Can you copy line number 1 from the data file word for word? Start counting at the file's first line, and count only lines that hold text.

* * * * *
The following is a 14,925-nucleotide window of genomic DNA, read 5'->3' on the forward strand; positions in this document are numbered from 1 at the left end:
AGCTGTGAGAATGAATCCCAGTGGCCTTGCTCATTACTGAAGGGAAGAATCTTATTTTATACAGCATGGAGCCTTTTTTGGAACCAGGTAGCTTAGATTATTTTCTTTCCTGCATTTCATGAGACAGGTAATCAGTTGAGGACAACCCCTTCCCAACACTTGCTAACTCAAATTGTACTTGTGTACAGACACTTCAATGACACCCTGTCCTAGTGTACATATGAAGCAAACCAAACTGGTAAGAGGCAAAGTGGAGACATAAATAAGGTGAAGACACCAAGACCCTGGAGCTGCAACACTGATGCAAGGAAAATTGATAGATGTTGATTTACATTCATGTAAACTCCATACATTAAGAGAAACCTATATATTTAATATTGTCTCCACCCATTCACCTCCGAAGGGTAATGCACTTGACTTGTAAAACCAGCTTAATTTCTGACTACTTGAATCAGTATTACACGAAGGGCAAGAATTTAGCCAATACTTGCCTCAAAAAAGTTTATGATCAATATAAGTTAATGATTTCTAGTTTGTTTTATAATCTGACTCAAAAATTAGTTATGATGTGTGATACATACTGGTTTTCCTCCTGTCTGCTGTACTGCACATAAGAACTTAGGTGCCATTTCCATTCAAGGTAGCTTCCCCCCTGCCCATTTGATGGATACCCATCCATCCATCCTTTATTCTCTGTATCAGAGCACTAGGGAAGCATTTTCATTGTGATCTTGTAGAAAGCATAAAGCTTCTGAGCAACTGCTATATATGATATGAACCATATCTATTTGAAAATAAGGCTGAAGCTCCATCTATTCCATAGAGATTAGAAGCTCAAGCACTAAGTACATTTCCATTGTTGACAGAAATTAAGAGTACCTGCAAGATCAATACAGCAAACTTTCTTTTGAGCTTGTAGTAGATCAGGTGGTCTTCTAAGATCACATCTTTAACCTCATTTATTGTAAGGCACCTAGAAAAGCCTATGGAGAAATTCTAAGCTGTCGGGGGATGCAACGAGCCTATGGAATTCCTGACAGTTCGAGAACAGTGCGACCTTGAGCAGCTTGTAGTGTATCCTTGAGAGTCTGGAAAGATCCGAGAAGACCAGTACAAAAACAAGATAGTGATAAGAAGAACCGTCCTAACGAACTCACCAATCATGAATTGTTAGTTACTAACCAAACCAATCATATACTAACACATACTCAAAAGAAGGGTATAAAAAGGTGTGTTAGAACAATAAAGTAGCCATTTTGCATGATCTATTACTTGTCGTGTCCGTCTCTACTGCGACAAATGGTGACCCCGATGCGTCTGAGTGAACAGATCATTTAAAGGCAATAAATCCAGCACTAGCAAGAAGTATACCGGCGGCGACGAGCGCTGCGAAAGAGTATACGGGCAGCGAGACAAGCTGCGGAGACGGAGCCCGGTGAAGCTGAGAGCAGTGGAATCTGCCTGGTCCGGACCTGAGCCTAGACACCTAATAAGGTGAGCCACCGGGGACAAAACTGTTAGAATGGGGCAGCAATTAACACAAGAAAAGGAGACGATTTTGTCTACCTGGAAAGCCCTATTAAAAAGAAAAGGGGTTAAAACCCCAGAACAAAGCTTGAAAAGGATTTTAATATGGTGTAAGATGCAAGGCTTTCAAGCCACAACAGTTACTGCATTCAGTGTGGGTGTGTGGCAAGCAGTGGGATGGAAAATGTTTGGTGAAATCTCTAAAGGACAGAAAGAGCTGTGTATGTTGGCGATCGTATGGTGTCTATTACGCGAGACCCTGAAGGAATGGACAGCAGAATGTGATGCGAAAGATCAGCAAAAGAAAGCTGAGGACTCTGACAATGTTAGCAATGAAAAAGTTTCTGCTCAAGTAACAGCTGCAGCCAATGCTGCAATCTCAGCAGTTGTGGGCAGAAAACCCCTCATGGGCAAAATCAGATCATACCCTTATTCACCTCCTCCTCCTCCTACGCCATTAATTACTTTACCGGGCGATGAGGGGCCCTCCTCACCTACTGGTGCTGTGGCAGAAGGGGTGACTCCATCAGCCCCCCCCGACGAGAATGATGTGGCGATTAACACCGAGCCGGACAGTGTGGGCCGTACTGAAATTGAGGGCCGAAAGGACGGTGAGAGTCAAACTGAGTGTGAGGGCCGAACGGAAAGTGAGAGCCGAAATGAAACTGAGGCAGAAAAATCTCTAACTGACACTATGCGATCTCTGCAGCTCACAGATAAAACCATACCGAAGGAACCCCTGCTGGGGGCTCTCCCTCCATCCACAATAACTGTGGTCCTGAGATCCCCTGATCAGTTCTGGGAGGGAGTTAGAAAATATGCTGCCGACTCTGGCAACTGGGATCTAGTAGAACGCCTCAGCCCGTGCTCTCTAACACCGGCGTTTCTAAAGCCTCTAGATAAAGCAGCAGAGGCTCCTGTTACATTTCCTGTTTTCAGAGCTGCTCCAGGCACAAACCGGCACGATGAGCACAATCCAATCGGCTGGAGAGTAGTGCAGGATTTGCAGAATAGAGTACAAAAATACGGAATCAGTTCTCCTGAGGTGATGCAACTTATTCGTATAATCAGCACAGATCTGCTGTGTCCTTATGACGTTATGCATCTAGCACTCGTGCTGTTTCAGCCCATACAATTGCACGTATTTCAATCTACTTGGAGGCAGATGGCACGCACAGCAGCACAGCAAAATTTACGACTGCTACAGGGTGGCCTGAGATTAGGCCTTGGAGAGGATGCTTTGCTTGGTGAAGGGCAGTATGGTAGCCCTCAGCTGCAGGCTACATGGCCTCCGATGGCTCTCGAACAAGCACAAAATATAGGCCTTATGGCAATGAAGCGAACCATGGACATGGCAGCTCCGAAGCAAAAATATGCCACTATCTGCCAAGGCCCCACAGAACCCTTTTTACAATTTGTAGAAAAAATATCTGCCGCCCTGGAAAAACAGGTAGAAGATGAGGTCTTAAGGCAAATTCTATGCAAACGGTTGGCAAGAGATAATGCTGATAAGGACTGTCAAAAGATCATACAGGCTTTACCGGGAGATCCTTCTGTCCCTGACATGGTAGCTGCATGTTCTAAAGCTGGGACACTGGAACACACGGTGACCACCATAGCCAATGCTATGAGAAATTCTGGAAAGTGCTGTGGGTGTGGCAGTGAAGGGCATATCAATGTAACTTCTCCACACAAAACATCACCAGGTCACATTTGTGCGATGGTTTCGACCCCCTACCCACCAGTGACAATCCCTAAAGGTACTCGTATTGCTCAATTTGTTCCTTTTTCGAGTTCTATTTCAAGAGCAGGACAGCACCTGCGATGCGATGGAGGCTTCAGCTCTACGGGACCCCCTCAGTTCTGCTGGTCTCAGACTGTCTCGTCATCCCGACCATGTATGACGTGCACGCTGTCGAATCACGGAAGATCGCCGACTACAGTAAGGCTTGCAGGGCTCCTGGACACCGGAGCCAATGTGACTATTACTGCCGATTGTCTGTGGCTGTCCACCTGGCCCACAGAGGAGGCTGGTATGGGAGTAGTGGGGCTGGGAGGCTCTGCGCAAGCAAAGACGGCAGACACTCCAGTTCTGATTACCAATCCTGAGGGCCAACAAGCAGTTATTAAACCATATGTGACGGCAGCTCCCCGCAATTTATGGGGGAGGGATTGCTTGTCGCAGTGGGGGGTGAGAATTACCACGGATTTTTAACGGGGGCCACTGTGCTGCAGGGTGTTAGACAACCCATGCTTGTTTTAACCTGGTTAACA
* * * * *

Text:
The following is a 14,925-nucleotide window of genomic DNA, read 5'->3' on the forward strand; positions in this document are numbered from 1 at the left end: